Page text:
Temptation, self-control, and inter-temporal choice

Abstract

This paper presents the \({ TSC}\) framework, a novel formalization of self-control problems. It suggests that self-control failures can be explained either by non-constant temporal discounting, or by temptation that is not neutralized by self-control. Focusing on the latter explanation, the paper organizes much of what we know about self-control problems with the aim to improve communication and collaboration between economists and psychologists. The paper also draws implications for business and behavioral public policy-making from the framework. We hope that this paper will facilitate the development of an integrated behavioral science of self-control.

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Fig. 1
Fig. 2

Notes

  1. 1.

    Psychological self-control research includes topics such trait self-control (Tangney et al. 2004), the conflict between temptation and willpower (Hofmann et al. 2009), counteractive control (Trope and Fishbach 2000), the motivation to use self-control (Inzlicht et al. 2014), construal level theory (Fujita 2011), neurobiological correlates of self-control (Heatherton and Wagner 2011), the link between trait self-control and good habits (de Ridder et al. 2012), and proactive self-control strategies (Fujita 2011; Hofmann et al. 2012c; Duckworth et al. 2016).

  2. 2.

    Several researchers argue that the quasi-hyperbolic discounting model has become the dominant model of self-control in behavioral economics. For example, DellaVigna (2018) suggests that the quasi-hyperbolic discounting model is perhaps the most commonly used behavioral economic model. However, the quasi-hyperbolic discounting model is not the only economic attempt to formalize self-control problems. Other models including those by Thaler and Shefrin (1981), Gul and Pesendorfer (2001) and Fudenberg and Levine (2006).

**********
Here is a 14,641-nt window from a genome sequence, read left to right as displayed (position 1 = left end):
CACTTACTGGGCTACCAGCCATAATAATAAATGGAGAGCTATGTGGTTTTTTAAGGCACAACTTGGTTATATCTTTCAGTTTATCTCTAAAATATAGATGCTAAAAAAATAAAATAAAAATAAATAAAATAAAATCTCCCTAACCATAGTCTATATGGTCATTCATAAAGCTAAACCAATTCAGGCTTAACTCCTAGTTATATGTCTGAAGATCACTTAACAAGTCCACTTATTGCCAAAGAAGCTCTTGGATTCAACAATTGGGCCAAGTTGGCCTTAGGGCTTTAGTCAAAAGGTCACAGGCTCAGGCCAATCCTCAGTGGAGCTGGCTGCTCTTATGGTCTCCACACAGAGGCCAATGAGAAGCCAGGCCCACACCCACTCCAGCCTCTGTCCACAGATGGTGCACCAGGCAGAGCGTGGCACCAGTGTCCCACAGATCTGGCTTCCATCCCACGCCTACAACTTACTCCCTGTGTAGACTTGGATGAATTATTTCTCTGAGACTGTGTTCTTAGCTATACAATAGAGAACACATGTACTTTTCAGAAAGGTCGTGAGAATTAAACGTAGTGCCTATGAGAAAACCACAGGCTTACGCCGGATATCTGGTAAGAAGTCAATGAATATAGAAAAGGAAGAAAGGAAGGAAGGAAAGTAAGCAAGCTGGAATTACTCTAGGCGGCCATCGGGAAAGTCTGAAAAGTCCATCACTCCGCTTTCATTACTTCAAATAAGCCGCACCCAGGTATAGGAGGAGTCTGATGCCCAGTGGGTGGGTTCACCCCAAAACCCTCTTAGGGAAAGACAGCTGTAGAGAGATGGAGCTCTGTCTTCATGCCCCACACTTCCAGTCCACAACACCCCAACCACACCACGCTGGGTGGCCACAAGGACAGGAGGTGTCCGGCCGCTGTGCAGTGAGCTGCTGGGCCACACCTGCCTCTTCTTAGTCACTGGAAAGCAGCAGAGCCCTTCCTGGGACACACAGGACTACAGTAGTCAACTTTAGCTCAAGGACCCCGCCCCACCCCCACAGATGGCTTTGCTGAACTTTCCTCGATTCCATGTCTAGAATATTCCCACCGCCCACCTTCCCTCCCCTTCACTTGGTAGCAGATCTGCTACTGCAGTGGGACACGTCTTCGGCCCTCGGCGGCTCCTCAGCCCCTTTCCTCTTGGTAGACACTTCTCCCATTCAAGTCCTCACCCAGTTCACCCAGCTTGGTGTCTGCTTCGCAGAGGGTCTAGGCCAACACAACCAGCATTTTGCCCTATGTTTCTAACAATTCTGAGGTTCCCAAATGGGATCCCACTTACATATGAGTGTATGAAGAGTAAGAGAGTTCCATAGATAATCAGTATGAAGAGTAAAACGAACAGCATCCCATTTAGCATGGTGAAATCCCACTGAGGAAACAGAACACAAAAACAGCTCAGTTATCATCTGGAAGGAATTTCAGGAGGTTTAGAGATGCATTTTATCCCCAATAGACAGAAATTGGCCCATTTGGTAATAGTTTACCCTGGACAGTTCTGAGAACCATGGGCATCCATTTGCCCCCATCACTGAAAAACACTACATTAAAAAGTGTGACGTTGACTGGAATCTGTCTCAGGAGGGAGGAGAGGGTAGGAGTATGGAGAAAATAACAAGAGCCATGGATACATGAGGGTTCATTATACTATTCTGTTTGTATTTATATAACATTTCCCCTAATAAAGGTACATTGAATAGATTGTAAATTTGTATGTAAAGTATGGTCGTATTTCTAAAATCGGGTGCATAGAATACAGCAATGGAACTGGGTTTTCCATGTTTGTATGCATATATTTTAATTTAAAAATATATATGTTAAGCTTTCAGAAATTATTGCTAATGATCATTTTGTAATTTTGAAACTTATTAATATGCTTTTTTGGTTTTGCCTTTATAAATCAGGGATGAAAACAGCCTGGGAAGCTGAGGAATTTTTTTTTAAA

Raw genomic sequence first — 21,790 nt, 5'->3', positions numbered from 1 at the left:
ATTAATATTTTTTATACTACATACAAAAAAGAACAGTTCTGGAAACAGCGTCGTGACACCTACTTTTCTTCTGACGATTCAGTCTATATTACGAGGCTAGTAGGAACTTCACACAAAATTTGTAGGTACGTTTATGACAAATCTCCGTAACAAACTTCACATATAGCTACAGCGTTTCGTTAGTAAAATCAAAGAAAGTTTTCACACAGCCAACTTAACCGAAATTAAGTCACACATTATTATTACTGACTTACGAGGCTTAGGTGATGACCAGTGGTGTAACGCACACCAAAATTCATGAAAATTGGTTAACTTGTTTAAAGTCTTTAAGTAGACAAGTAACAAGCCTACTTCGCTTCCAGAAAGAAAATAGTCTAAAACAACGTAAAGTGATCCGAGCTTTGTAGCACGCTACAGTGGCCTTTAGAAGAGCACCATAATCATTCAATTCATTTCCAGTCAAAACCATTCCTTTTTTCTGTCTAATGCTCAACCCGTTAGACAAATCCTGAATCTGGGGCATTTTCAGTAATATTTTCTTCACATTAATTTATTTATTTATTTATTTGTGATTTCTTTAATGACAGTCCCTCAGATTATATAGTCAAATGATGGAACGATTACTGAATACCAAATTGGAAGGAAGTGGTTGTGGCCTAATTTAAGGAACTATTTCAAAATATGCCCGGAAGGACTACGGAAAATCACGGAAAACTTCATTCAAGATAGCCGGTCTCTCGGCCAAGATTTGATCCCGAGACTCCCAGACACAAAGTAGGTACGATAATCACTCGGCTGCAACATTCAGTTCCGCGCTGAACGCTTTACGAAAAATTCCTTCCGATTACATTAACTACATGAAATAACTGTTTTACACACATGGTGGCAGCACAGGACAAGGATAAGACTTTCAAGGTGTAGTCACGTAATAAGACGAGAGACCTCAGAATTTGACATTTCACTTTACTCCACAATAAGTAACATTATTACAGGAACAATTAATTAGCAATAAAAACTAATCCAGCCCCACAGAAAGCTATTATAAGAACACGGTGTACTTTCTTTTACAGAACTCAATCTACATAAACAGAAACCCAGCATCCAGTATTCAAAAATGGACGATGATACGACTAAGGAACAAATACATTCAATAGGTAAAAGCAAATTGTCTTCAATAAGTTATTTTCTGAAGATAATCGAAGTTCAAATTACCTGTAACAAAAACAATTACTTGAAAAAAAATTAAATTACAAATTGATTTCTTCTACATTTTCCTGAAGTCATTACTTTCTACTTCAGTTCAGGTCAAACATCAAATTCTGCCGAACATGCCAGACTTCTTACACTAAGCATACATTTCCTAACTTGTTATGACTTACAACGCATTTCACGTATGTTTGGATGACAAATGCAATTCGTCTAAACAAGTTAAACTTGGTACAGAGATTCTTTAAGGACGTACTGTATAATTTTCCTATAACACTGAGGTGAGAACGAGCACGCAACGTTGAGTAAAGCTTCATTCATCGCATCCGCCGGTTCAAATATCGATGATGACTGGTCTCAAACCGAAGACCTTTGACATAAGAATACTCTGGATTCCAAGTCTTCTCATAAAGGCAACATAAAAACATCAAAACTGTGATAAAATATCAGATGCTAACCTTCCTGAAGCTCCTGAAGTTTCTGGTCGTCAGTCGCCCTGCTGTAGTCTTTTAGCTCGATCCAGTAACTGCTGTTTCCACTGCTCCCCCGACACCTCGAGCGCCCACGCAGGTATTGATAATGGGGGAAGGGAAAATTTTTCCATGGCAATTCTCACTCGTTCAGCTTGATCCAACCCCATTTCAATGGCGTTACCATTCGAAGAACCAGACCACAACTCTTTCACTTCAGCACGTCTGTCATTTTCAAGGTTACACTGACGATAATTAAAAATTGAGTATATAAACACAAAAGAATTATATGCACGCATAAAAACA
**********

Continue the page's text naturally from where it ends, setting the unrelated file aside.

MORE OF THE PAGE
3. 3.

    Berridge distinguishes the neurological core processes of ‘wanting’ and ‘liking’ (in quotation marks) from cognitive forms of desire (wanting without quotation marks) and emotion (liking without quotation marks). Especially at the unconscious core level, ‘wanting’ and ‘liking’ can become dissociated (Berridge 2018).

  4. 4.

    It is possible to think of other functional forms that translate anticipated utility into motivation. However, we stick to this simple version to limit the parameters and be able to compare the framework with its closest analogue in behavioral economics, the quasi-hyperbolic discounting model (Laibson 1997).

  5. 5.

    We thus focus on self-control as an inhibitory process that can be, but is not always, successful. See Sects. 2.3 and 5.3 for discussions of alternative definitions of self-control that include, for example, the idea that people can use preventive self-control strategies in order to avoid temptation in the first place so that resistance attempts are not needed.

  6. 6.

    O’Donoghue and Rabin (2006) investigate the effect of sin taxes on the behavior of consumers with present-biased preferences, and Binder and Lades (2015) additionally assume that consumers can have distorted perceptions of the costs and benefits of temptation goods to illustrate the effects of behavioral policy-interventions.

  7. 7.

    We allow for convex (\(c_{xx}>0\)), linear (\(c_{xx}=0\)), and concave (\(c_{xx}<0\)) cost functions. For the latter, we additionally assume that \(u_{xx}-c_{xx}<0\), which makes sure that the behavior is well-behaved.

  8. 8.

    Short term desires are often related to the Benthamite notions of approaching pleasure and avoidance of pain, and homeostatic regulatory processes of the human body. They can be innate, but also acquired through conditional learning processes (Witt 2001). They are often intrinsically valued and experiential (Woolley and Fishbach 2015). Desires as they occur in everyday life can be measured as demonstrated by Hofmann et al. (2012c) and Delaney and Lades (2017).

  9. 9.

    Higher order goals can represent a person’s value system, self-regulatory goal standards, as well as goals defined externally for example by an individual’s employer (Hofmann et al. 2012a). Higher order goals are often related to self-conscious emotions such as pride (and guilt if goals are not achieved) (Hofmann et al. 2012c), are often pursued intentionally, are associated with declarative expectations of long-term benefits, are usually more abstract than desires (Fujita 2011), and tend to be extrinsic and instrumental (Woolley and Fishbach 2015). The strength of higher order goals is determined by the extent to which a goal represents a high-priority objective (Fishbach et al. 2003), and the determination to achieve that goal (Klein et al. 1999).

  10. 10.